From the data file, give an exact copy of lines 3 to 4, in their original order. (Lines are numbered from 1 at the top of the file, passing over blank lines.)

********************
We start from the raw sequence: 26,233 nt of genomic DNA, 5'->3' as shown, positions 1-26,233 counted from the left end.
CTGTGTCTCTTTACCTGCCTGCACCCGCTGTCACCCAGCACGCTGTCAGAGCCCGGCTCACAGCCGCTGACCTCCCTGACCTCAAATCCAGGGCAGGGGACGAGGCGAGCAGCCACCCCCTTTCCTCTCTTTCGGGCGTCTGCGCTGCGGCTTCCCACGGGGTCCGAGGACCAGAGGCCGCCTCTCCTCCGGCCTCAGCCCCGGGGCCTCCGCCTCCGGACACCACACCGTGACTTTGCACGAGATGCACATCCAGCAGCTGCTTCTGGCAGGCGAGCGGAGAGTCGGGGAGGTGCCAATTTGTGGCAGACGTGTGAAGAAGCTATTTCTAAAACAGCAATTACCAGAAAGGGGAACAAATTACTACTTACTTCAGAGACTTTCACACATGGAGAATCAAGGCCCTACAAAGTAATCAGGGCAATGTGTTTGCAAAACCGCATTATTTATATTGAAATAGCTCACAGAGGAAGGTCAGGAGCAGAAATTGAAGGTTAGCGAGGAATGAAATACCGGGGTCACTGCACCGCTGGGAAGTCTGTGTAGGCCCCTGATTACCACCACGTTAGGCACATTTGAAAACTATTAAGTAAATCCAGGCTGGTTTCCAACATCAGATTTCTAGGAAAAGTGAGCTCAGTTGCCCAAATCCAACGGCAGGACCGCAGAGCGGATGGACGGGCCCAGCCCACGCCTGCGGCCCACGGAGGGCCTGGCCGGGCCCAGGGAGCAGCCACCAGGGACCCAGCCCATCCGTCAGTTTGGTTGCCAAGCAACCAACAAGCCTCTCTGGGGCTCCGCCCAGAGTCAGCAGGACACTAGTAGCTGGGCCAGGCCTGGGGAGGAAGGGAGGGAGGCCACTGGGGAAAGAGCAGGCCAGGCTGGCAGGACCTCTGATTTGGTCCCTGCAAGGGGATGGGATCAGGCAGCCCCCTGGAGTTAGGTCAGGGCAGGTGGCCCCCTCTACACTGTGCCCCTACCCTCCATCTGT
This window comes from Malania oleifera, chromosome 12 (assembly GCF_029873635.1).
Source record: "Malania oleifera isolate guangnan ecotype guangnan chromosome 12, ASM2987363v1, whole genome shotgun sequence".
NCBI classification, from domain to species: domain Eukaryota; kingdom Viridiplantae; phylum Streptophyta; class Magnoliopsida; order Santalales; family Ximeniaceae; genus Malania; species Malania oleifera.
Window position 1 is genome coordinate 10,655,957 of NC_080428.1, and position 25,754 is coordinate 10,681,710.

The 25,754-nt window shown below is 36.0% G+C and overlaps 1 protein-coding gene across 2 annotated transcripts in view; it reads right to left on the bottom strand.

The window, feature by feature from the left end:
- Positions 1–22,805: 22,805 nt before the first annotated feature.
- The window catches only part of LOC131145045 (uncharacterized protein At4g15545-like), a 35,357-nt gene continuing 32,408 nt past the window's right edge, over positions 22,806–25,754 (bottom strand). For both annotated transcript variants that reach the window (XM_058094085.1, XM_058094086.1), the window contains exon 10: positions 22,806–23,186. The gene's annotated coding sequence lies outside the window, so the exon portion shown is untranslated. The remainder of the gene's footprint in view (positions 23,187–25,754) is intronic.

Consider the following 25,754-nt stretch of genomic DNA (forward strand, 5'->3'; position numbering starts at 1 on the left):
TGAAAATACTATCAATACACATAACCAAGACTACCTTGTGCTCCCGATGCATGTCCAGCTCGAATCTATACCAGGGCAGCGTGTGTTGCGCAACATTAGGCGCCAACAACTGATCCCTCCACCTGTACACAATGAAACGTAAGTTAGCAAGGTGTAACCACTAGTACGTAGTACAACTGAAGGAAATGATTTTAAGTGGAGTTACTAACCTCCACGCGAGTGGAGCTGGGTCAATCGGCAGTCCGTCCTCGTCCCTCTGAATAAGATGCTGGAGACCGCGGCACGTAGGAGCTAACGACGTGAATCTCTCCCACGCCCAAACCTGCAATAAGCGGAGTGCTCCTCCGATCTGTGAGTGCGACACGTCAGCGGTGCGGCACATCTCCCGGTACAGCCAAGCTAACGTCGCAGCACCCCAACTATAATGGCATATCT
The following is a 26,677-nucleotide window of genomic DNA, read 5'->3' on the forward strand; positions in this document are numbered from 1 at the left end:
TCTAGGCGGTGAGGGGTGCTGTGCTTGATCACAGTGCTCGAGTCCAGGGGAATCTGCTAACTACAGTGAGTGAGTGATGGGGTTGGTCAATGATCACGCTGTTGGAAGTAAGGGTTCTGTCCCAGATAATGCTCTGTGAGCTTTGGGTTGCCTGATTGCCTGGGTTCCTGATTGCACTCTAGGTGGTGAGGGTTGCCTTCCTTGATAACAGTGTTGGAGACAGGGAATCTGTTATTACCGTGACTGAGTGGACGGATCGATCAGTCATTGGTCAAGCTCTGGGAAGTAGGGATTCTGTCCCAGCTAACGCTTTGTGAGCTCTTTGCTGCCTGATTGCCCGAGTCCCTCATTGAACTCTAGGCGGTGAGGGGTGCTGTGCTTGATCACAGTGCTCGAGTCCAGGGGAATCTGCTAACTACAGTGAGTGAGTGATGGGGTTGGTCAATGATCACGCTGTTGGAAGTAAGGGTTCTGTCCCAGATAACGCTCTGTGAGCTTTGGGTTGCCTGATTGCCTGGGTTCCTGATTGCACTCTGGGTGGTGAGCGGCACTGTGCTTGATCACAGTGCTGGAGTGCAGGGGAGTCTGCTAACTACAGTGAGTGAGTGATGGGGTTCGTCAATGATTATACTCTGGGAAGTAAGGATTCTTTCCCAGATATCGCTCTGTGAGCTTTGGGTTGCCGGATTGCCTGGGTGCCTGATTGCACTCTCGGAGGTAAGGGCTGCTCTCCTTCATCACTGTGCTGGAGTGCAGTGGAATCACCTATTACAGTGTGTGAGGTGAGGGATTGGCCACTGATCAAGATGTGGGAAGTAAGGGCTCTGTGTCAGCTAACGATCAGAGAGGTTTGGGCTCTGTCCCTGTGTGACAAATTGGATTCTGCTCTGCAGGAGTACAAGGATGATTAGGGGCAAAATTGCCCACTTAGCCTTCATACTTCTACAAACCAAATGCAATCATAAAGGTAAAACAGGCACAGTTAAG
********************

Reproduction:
This window comes from Malania oleifera, chromosome 12 (assembly GCF_029873635.1).
Source record: "Malania oleifera isolate guangnan ecotype guangnan chromosome 12, ASM2987363v1, whole genome shotgun sequence".